“I’m sorry, my Lord,” Hugh whispered, “You think too highly of us. You’re wrong.”
They stared at each other, and Hugh remained steadfast in his conviction even before the judgment of one of God’s own. And judgment it certainly was; Yves’s brow held a scowl more efficiently than any bishop’s, and his good wing rose a little from his back as though trying to make its owner look more imposing. He was unearthly, magnificent in his anger and even his hurt; Hugh felt a deep unease in the pit of his stomach and finally looked away. “But it gives me great hope, my Lord, that you have such faith in us,” he said with a humble bow of his head.
“You have no faith in yourself,” Yves said bitterly. He bumped his injured wing with his elbow and hissed softly. “There is enough pain in the world as it is.”
“Would that we were all angels,” Hugh said, “that we might have such perfect faith.”
Yves’s dark eyes widened again, and then he looked away with something like guilt. Hugh went to his chest for another habit. “It’s going to be cold tonight,” he said. “Please, my Lord, I will mend your clothing, but don the cloak in the meantime.” He busied himself with dressing, pulling rough cloth around him and covering the cilice, and it took him a minute to realize that Yves had not moved from the floor. “…My Lord?”
Yves laughed, but it was a sound of pain, not mirth. “Would that we were all so complete in and of ourselves that God could be found within,” he said. His fingers curled into claws against the wood floor. “Would that the arrogance of man could manifest as divinity! You would have no need for God at all!”
Hugh moved to kneel beside him; Yves’s skin felt cold. Yves relaxed a little but stubbornly glared at the floor. “There is nothing in the desert,” he said softly, “save yourself.”
Hugh thought, this is a test of my faith. But Yves seemed genuinely upset, and so Hugh then thought that it was likely a test for them both. He touched the angel’s shoulder and asked, “Where is God, then, my Lord?”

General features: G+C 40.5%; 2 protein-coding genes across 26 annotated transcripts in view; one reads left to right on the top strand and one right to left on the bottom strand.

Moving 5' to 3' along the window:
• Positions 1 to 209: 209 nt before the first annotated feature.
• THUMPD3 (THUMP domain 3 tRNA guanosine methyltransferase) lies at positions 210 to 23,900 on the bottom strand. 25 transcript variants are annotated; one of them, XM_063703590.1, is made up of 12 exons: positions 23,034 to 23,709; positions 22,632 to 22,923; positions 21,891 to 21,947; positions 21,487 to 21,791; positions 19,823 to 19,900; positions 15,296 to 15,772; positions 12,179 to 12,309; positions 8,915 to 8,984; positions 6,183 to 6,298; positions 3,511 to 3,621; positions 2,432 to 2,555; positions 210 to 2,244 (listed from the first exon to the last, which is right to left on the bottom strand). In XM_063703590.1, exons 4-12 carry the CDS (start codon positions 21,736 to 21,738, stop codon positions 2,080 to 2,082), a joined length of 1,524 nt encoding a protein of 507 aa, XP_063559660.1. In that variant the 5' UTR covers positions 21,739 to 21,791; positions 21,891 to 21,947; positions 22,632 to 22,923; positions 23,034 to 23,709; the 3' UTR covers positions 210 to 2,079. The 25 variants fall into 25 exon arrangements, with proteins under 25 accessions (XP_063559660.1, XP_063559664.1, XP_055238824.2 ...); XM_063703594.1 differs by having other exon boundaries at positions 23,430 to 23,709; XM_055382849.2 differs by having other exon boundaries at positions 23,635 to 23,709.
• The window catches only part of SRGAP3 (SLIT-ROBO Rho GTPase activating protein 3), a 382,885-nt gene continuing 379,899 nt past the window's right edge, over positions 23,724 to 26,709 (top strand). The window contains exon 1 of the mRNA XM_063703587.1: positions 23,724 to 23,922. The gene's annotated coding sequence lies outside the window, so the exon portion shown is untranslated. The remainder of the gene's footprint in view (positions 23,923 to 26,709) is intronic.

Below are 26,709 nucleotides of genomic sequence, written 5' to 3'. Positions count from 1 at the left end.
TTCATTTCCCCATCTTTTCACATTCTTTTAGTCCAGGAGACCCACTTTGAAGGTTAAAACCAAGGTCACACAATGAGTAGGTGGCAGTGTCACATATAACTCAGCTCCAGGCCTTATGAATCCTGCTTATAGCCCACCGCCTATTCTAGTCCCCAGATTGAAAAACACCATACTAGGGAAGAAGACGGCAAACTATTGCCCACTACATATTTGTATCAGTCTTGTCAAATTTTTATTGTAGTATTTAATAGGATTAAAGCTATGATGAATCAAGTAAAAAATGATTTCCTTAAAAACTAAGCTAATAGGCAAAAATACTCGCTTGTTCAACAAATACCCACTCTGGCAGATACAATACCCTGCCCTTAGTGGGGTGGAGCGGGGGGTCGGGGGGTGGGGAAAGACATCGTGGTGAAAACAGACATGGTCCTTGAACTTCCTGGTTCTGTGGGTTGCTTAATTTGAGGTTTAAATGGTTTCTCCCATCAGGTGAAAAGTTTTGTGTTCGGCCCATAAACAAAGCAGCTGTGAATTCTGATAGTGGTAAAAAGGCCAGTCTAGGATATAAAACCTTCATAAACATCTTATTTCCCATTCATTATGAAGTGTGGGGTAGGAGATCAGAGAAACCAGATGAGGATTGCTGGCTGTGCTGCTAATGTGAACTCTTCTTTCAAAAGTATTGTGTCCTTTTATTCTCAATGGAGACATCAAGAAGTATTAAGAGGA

Yves twisted to face Hugh and grasped for his hand; Hugh allowed this, and allowed him to lace their fingers together. “Here,” Yves said. He looked up at him with aching sincerity though long, dark eyelashes. “God is here.”
For a moment, Hugh was distracted by the cool fingers that slipped perfectly into the groves between his knuckles. “This,” Yves continued, using his free hand to tap the back of his occupied one, “is your greatest strength and virtue, even above faith, and it’s only when you match your flaws and perfections with those of another that you can find what is holy within you.”
This was a familiar litany; Hugh swallowed. “‘Though I speak with the tongues of men and of angels, and have not love,'” he whispered, “‘I have become a noisy gong or a clanging cymbal.'”
Yves cocked his head.
“‘And though I have the gift of prophecy, and understand all mysteries, and all knowledge; and though I have all faith, so that I could remove mountains, and have not love, I am nothing,'” Hugh said. “‘And though I bestow all my goods to feed the poor, and though I give my body to be burned, and have not love, it profits me nothing.'”
“Yes!” Yves’s smile broke through again, and it was like the sun. “Yes, Hugh, that’s exactly right.” He seemed not to recognize the words at all and was pleased only with their meaning.
“My Lord,” Hugh said, “think me not without love. I love humanity and I love the world. I love God. It is through solitary prayer that I express that love.”
Yves scaled his smile back a little but did not relent. “It is an easy thing to say, that you love the world,” he said. “But the truth is that you have turned your back on it. You are young, yet you sit in a little room and speak to God and hope that He is listening, and the world forgets you.”
“Yes,” Hugh said simply.
Yves squeezed his hand suddenly. “Why?”
“My Lord,” Hugh said, “you were made for better things than to act as a confessor of men. Rest here as long as you must, but to involve yourself with such low, silly creatures will only bring you more pain.”
Yves blinked at the naked evasion, and his brow furrowed as his face darkened again. But he gave no reply, and Hugh carefully slid an arm around him and helped him to his feet. “The bell will toll for Vespers soon,” Hugh said, “And I’ll leave you for the church again.”